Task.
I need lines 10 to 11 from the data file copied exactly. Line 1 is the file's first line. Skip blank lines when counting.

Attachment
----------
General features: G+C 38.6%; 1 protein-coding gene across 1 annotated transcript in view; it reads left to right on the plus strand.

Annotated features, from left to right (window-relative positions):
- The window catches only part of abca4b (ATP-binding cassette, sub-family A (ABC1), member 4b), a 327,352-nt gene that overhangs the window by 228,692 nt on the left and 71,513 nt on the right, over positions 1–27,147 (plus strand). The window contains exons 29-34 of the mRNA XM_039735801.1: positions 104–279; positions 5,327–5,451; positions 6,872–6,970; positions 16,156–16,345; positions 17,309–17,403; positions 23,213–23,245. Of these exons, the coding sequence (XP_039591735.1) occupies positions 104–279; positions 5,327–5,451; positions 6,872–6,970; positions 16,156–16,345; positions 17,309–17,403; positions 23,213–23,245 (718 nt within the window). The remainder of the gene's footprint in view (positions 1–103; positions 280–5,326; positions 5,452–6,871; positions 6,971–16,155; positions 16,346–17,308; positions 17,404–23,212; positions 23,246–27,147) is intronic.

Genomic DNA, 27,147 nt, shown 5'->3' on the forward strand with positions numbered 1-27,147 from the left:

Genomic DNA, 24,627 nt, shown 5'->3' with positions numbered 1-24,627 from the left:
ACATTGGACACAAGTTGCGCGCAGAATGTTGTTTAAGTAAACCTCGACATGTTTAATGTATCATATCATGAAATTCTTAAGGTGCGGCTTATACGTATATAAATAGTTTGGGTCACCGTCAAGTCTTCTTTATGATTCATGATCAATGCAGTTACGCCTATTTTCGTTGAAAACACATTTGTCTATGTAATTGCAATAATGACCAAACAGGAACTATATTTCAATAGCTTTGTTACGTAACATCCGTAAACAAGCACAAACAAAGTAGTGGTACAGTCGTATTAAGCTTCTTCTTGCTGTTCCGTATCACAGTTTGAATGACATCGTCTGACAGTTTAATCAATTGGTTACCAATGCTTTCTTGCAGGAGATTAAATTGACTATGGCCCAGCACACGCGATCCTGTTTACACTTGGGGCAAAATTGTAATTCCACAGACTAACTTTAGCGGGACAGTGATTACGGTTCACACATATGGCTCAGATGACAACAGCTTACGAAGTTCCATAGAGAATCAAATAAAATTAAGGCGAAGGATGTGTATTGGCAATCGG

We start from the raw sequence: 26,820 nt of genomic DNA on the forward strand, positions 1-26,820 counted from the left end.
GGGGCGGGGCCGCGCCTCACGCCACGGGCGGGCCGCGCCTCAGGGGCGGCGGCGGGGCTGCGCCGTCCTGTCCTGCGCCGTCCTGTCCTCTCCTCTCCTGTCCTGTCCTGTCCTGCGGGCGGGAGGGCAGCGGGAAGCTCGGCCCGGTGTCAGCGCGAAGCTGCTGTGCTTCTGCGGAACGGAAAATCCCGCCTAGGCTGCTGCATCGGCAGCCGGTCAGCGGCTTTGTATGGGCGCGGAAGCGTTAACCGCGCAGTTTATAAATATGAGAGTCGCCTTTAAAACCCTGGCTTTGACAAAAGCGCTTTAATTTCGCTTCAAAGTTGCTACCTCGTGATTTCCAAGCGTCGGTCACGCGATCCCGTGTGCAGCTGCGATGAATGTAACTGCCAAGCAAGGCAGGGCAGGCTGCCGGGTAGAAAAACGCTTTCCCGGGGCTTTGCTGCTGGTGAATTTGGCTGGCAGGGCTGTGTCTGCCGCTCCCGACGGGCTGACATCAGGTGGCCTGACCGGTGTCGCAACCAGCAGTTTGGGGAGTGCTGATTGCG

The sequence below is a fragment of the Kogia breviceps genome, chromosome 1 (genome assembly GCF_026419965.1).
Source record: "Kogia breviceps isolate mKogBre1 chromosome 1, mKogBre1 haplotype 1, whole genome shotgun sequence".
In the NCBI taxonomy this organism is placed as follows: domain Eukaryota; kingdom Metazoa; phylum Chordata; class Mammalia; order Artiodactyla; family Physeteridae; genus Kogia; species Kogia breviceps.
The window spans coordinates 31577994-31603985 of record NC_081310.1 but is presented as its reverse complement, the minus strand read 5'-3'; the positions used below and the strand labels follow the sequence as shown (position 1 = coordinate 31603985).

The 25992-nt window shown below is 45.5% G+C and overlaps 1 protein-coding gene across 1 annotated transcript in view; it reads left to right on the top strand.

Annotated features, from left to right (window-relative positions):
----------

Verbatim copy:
Source record: "Kogia breviceps isolate mKogBre1 chromosome 1, mKogBre1 haplotype 1, whole genome shotgun sequence".
In the NCBI taxonomy this organism is placed as follows: domain Eukaryota; kingdom Metazoa; phylum Chordata; class Mammalia; order Artiodactyla; family Physeteridae; genus Kogia; species Kogia breviceps.